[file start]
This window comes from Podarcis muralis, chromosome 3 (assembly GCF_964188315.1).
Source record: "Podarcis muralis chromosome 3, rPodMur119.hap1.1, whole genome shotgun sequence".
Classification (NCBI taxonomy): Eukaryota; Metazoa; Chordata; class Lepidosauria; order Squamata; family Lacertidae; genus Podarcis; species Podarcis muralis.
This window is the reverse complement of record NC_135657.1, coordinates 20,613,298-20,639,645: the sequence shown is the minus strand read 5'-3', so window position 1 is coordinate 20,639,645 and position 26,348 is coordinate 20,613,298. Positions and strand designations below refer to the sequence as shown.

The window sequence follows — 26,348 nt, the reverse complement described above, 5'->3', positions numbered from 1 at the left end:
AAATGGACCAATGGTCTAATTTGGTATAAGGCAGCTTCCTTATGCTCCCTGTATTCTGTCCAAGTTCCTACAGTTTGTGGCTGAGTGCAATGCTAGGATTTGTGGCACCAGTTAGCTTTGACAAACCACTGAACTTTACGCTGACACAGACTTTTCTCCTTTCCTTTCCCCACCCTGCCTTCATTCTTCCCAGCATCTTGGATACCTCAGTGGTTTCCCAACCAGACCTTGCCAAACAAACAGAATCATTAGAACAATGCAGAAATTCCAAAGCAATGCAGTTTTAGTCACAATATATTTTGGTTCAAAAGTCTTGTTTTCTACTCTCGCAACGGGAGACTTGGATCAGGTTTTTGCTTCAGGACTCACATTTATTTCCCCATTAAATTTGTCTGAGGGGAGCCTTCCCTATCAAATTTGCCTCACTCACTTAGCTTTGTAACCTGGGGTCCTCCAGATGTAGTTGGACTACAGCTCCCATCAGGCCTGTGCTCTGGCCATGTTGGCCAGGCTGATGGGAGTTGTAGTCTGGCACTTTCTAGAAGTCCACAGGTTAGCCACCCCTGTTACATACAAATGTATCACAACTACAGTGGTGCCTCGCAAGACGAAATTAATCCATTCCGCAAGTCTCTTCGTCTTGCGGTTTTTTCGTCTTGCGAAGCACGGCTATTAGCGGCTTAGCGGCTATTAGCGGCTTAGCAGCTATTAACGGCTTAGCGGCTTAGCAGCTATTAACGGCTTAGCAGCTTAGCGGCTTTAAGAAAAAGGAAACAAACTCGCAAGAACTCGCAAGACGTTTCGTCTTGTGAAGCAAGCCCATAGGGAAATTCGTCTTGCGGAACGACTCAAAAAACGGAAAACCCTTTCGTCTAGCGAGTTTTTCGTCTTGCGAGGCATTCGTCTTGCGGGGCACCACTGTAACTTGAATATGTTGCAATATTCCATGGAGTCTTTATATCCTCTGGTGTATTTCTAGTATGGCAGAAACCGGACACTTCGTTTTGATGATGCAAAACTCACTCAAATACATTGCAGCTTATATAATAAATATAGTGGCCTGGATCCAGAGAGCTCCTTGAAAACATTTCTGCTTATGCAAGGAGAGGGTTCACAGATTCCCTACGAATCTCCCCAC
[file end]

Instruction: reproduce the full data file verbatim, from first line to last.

This window comes from Podarcis muralis, chromosome 3 (assembly GCF_964188315.1).
Source record: "Podarcis muralis chromosome 3, rPodMur119.hap1.1, whole genome shotgun sequence".
Classification (NCBI taxonomy): Eukaryota; Metazoa; Chordata; class Lepidosauria; order Squamata; family Lacertidae; genus Podarcis; species Podarcis muralis.
This window is the reverse complement of record NC_135657.1, coordinates 20,613,298-20,639,645: the sequence shown is the minus strand read 5'-3', so window position 1 is coordinate 20,639,645 and position 26,348 is coordinate 20,613,298. Positions and strand designations below refer to the sequence as shown.

The window sequence follows — 26,348 nt, the reverse complement described above, 5'->3', positions numbered from 1 at the left end:
AAATGGACCAATGGTCTAATTTGGTATAAGGCAGCTTCCTTATGCTCCCTGTATTCTGTCCAAGTTCCTACAGTTTGTGGCTGAGTGCAATGCTAGGATTTGTGGCACCAGTTAGCTTTGACAAACCACTGAACTTTACGCTGACACAGACTTTTCTCCTTTCCTTTCCCCACCCTGCCTTCATTCTTCCCAGCATCTTGGATACCTCAGTGGTTTCCCAACCAGACCTTGCCAAACAAACAGAATCATTAGAACAATGCAGAAATTCCAAAGCAATGCAGTTTTAGTCACAATATATTTTGGTTCAAAAGTCTTGTTTTCTACTCTCGCAACGGGAGACTTGGATCAGGTTTTTGCTTCAGGACTCACATTTATTTCCCCATTAAATTTGTCTGAGGGGAGCCTTCCCTATCAAATTTGCCTCACTCACTTAGCTTTGTAACCTGGGGTCCTCCAGATGTAGTTGGACTACAGCTCCCATCAGGCCTGTGCTCTGGCCATGTTGGCCAGGCTGATGGGAGTTGTAGTCTGGCACTTTCTAGAAGTCCACAGGTTAGCCACCCCTGTTACATACAAATGTATCACAACTACAGTGGTGCCTCGCAAGACGAAATTAATCCATTCCGCAAGTCTCTTCGTCTTGCGGTTTTTTCGTCTTGCGAAGCACGGCTATTAGCGGCTTAGCGGCTATTAGCGGCTTAGCAGCTATTAACGGCTTAGCGGCTTAGCAGCTATTAACGGCTTAGCAGCTTAGCGGCTTTAAGAAAAAGGAAACAAACTCGCAAGAACTCGCAAGACGTTTCGTCTTGTGAAGCAAGCCCATAGGGAAATTCGTCTTGCGGAACGACTCAAAAAACGGAAAACCCTTTCGTCTAGCGAGTTTTTCGTCTTGCGAGGCATTCGTCTTGCGGGGCACCACTGTAACTTGAATATGTTGCAATATTCCATGGAGTCTTTATATCCTCTGGTGTATTTCTAGTATGGCAGAAACCGGACACTTCGTTTTGATGATGCAAAACTCACTCAAATACATTGCAGCTTATATAATAAATATAGTGGCCTGGATCCAGAGAGCTCCTTGAAAACATTTCTGCTTATGCAAGGAGAGGGTTCACAGATTCCCTACGAATCTCCCCAC